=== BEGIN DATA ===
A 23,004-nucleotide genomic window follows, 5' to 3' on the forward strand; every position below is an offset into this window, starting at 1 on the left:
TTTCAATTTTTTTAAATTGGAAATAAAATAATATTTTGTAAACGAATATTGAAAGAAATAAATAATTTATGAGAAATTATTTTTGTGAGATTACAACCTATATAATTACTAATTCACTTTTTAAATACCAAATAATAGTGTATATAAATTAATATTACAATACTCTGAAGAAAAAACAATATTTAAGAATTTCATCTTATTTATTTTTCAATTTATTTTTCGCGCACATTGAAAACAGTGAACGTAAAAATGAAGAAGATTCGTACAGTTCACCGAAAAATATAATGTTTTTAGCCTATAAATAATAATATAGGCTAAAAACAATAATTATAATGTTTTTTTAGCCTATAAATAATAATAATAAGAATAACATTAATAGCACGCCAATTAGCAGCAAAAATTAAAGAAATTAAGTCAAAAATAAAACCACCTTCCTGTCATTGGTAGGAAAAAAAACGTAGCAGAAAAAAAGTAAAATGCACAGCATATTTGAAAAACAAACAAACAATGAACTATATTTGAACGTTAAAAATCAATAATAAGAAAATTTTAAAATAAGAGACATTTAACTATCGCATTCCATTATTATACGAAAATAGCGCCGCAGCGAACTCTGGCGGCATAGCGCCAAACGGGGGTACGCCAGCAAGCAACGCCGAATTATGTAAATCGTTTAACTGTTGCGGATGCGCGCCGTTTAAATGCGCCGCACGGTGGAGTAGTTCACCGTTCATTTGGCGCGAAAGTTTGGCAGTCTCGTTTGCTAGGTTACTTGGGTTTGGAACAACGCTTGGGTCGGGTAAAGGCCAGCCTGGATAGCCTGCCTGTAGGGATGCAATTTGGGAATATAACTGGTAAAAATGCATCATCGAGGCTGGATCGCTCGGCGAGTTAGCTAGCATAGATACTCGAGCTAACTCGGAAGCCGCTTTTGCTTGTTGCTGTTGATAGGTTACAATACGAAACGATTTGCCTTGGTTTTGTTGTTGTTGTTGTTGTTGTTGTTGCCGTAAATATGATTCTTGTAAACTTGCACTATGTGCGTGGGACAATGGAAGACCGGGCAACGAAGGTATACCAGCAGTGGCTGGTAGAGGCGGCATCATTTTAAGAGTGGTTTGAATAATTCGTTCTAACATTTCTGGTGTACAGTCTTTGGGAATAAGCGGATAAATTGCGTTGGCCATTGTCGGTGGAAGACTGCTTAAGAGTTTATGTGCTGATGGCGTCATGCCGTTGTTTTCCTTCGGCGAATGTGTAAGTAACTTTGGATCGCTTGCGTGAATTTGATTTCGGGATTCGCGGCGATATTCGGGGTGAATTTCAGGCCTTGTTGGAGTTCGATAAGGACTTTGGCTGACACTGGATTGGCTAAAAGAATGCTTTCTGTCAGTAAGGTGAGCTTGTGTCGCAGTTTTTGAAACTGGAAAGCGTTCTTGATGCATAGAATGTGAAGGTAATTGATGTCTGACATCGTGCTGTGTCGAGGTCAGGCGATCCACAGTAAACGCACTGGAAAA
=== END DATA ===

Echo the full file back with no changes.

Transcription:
A 23,004-nucleotide genomic window follows, 5' to 3' on the forward strand; every position below is an offset into this window, starting at 1 on the left:
TTTCAATTTTTTTAAATTGGAAATAAAATAATATTTTGTAAACGAATATTGAAAGAAATAAATAATTTATGAGAAATTATTTTTGTGAGATTACAACCTATATAATTACTAATTCACTTTTTAAATACCAAATAATAGTGTATATAAATTAATATTACAATACTCTGAAGAAAAAACAATATTTAAGAATTTCATCTTATTTATTTTTCAATTTATTTTTCGCGCACATTGAAAACAGTGAACGTAAAAATGAAGAAGATTCGTACAGTTCACCGAAAAATATAATGTTTTTAGCCTATAAATAATAATATAGGCTAAAAACAATAATTATAATGTTTTTTTAGCCTATAAATAATAATAATAAGAATAACATTAATAGCACGCCAATTAGCAGCAAAAATTAAAGAAATTAAGTCAAAAATAAAACCACCTTCCTGTCATTGGTAGGAAAAAAAACGTAGCAGAAAAAAAGTAAAATGCACAGCATATTTGAAAAACAAACAAACAATGAACTATATTTGAACGTTAAAAATCAATAATAAGAAAATTTTAAAATAAGAGACATTTAACTATCGCATTCCATTATTATACGAAAATAGCGCCGCAGCGAACTCTGGCGGCATAGCGCCAAACGGGGGTACGCCAGCAAGCAACGCCGAATTATGTAAATCGTTTAACTGTTGCGGATGCGCGCCGTTTAAATGCGCCGCACGGTGGAGTAGTTCACCGTTCATTTGGCGCGAAAGTTTGGCAGTCTCGTTTGCTAGGTTACTTGGGTTTGGAACAACGCTTGGGTCGGGTAAAGGCCAGCCTGGATAGCCTGCCTGTAGGGATGCAATTTGGGAATATAACTGGTAAAAATGCATCATCGAGGCTGGATCGCTCGGCGAGTTAGCTAGCATAGATACTCGAGCTAACTCGGAAGCCGCTTTTGCTTGTTGCTGTTGATAGGTTACAATACGAAACGATTTGCCTTGGTTTTGTTGTTGTTGTTGTTGTTGTTGTTGCCGTAAATATGATTCTTGTAAACTTGCACTATGTGCGTGGGACAATGGAAGACCGGGCAACGAAGGTATACCAGCAGTGGCTGGTAGAGGCGGCATCATTTTAAGAGTGGTTTGAATAATTCGTTCTAACATTTCTGGTGTACAGTCTTTGGGAATAAGCGGATAAATTGCGTTGGCCATTGTCGGTGGAAGACTGCTTAAGAGTTTATGTGCTGATGGCGTCATGCCGTTGTTTTCCTTCGGCGAATGTGTAAGTAACTTTGGATCGCTTGCGTGAATTTGATTTCGGGATTCGCGGCGATATTCGGGGTGAATTTCAGGCCTTGTTGGAGTTCGATAAGGACTTTGGCTGACACTGGATTGGCTAAAAGAATGCTTTCTGTCAGTAAGGTGAGCTTGTGTCGCAGTTTTTGAAACTGGAAAGCGTTCTTGATGCATAGAATGTGAAGGTAATTGATGTCTGACATCGTGCTGTGTCGAGGTCAGGCGATCCACAGTAAACGCACTGGAAAA